Prairie Post

5 things you absolutely must know today

 We’re back. And on Bill Murray Day, no less. 

The Toronto International Film Festival, which kicked off Thursday, has named today, Sept. 5, Bill Murray Day. Indeed, why not. His new film, St. Vincent, screens this evening. It’s savvy PR. And St. Vincent producer Harvey Weinstein is pushing for Murray to get an Oscar this year. To celebrate, the Bell Lightbox will be airing several of Murray’s classics throughout the day for free. This all makes sense, writes Berry Hertz in Maclean’s, “After all, the 11-day event prides itself on being “the people’s film festival,” and Murray has become the people’s movie star.” Spectator Tribune endorses Bill Murray for an Oscar. He’s just so likeable, and earnest. [Source: Maclean’s]

Deal reached between pro-Russian rebels and Ukraine

A ceasefire agreement has reportedly been signed by Ukraine and pro-Russian rebels Friday, ending the month’s long war that the UN estimates has taken nearly 2,600 lives. Ukrainian president Petro Poroshenko told news sources a 12-point deal signed by his representatives, Russia, the rebels, and the OSCE was reached during the peace talks currently taking place in the Belarussian capital, Minsk. And that he ordered the cessation of hostilities at 1500 GMT. “I count on this agreement, including the ceasing of fire and the freeing of hostages, to be precisely observed,” said Poroshenko. But a statement from insurgent leader, reportedly saying, “this doesn’t mean that our course for secession is over” may threaten the longevity of the ceasefire. Associated Press reported shelling Friday morning, indicating a rebel advance near Mariupol. [Source: Global News]

What can big oil do for you if not build you a USS Enterprise?

It costs $2-trillion to build a fully-functional USS Enterprise. And that is more money than the town of Vulcan, Alberta has, apparently. But they want one. The 2,000-person strong town wants an NCC-1701. Vulcan, located southeast of Calgary, famous among Star Trek fans for reasons that seem redundant to write, has started a crowdfunding campaign on Indiegogo to this end. The goal is a big ship, but the campaign was started to boost the town’s profile, according to its website. Leonard Nemoy has visited the town. Is that not enough, Vulcan? The campaign has raised $2,000, so far. [Source: Daily Dot]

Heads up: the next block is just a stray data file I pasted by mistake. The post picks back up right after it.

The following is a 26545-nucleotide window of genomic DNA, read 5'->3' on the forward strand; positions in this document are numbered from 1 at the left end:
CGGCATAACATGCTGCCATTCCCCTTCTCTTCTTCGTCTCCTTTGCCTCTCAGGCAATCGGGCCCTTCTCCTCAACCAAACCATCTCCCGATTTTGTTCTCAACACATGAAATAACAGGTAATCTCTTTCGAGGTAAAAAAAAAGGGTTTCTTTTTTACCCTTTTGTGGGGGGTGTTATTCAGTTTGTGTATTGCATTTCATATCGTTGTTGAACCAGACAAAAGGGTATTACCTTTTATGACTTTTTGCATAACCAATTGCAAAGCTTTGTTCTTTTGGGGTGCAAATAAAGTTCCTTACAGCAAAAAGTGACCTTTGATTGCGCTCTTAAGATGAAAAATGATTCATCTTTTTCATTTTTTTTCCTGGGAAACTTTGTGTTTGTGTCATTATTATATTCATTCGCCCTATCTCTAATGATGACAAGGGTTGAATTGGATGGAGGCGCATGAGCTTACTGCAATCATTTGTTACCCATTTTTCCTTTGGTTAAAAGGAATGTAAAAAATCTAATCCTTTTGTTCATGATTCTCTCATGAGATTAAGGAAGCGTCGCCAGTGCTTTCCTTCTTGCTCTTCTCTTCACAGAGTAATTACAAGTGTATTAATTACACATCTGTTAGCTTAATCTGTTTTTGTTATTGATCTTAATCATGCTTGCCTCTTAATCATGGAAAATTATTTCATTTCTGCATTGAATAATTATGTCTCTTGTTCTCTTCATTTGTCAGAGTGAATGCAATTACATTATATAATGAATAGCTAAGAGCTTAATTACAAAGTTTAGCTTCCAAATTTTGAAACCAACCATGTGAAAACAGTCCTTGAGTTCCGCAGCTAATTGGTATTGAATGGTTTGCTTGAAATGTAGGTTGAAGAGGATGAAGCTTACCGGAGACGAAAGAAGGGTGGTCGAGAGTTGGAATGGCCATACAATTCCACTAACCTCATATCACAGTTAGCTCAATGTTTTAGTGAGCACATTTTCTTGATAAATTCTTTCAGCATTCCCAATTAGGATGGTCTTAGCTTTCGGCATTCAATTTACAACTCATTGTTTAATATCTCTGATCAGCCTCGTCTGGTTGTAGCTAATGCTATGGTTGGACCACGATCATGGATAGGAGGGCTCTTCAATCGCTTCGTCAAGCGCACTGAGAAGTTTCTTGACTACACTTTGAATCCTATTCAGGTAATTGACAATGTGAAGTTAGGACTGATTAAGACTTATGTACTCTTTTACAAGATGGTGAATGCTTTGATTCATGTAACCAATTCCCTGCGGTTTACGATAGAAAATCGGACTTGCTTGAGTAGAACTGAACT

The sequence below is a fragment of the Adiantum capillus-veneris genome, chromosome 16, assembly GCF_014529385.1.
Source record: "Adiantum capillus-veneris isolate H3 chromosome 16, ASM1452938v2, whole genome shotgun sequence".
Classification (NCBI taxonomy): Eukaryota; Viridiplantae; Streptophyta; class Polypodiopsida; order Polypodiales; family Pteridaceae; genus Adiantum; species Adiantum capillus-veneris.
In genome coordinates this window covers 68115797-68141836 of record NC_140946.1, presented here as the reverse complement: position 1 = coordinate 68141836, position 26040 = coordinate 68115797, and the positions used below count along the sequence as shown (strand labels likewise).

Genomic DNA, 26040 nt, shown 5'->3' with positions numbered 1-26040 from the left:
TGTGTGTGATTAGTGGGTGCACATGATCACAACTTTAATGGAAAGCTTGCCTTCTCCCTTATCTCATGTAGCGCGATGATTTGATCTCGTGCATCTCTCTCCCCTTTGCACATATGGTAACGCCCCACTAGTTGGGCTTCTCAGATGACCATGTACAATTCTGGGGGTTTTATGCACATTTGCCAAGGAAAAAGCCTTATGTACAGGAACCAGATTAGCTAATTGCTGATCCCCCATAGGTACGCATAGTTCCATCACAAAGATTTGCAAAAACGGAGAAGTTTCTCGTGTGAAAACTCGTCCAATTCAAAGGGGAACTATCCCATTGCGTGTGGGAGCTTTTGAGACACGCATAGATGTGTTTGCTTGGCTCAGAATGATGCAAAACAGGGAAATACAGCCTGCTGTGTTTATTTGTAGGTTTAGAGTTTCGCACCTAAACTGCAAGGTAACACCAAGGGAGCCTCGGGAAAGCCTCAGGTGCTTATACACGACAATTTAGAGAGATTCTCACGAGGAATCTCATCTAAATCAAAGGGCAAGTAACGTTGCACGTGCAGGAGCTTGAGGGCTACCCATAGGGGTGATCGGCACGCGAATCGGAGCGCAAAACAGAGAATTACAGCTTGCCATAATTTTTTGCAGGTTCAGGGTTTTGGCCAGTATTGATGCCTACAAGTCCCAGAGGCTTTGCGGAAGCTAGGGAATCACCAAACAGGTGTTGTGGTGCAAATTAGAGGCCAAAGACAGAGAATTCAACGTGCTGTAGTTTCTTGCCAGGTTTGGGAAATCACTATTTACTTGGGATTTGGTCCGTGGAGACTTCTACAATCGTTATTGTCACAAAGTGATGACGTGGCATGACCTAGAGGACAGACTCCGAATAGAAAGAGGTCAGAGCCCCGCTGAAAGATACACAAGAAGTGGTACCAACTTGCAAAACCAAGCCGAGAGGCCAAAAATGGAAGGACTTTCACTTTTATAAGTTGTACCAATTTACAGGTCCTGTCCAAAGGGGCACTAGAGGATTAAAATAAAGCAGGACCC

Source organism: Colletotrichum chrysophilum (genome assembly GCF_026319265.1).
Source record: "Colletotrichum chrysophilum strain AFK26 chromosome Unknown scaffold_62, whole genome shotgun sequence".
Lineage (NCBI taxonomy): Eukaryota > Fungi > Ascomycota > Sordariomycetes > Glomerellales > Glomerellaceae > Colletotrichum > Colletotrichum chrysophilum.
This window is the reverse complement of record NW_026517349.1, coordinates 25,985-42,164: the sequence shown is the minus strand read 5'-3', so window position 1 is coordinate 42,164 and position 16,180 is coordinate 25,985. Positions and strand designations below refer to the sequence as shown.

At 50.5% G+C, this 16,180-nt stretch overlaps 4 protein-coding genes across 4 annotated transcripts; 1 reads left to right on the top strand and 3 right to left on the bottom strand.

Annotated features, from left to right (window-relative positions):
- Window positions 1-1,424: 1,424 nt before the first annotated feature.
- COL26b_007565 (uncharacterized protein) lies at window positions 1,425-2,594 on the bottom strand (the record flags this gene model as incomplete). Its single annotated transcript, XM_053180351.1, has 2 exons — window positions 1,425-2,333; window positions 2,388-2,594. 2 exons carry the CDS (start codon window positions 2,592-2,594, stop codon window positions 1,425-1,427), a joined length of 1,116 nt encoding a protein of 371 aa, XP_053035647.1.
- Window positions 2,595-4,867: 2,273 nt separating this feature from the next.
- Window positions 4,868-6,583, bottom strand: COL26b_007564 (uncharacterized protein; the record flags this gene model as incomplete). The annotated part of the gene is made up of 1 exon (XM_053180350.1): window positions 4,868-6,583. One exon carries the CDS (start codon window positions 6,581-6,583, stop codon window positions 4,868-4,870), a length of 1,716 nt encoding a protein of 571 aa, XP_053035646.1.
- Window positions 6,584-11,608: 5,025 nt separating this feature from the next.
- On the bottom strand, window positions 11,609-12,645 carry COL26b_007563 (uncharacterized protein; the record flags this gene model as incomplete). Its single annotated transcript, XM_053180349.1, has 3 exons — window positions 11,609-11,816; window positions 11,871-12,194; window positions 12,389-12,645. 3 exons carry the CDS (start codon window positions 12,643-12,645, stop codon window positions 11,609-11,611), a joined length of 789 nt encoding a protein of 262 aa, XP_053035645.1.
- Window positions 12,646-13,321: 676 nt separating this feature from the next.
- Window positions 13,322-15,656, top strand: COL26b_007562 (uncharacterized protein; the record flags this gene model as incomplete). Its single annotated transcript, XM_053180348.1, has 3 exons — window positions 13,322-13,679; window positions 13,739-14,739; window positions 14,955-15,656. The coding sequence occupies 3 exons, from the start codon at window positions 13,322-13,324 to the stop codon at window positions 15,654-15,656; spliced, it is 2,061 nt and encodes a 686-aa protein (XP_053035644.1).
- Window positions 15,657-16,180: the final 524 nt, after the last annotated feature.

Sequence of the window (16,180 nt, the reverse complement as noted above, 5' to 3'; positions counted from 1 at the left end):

Coffee, decoded

David Sankoff is a coffee expert, working with a team that has decoded the robusta variety’s DNA, according to an article in the journal Science. Sankoff holds the Canada Research Chair in mathematical genomics at the University of Ottawa, and is one of six scientists working across 15 labs spread across the globe. The purpose: to give growers the tools to improve and protect their product. The arabica variety still needs to be unpacked, genetically, and many more questions raised by Sankoff’s research still require answers. “No one knows why coffee makes caffeine,” he said. “What good is it? It’s a dangerous chemical to DNA so why does coffee make it? Maybe it protects against some pest, or maybe it protected against a pest a million or 10 million years ago.” [Source: Star Phoenix]

Canada to fight ISIS 

Canada is set to deploy nearly 100 members of the armed forces to Irag in an effort to stop jihadist cell ISIS, formerly known as ISIL. “The fanaticism of the ISIL terrorist group is a real threat to regional security and millions of innocent people in Iraq, Syria and beyond. Left unchecked, ISIL is also a direct threat to Canada and its Allies,” said Prime Minister Stephen Harper said in a news release. The troops being deployed will provide Iraqi forces with strategic and tactical advice. The assistance will be targeted toward Kurdish soldiers in the country’s north, who are believed to be Iraq’s most effective force against ISIS. U.S. President Barack Obama and British Prime Minister David Cameron called on a “core coalition” of defence and foreign ministers from 10 NATO allies, including Canada, to deal with the emerging threat posed by ISIS. [Source: CBC]


Toban Dyck is a farmer and a writer. He wants the day to remain rain-free, so he can combine the few acres of wheat he has left.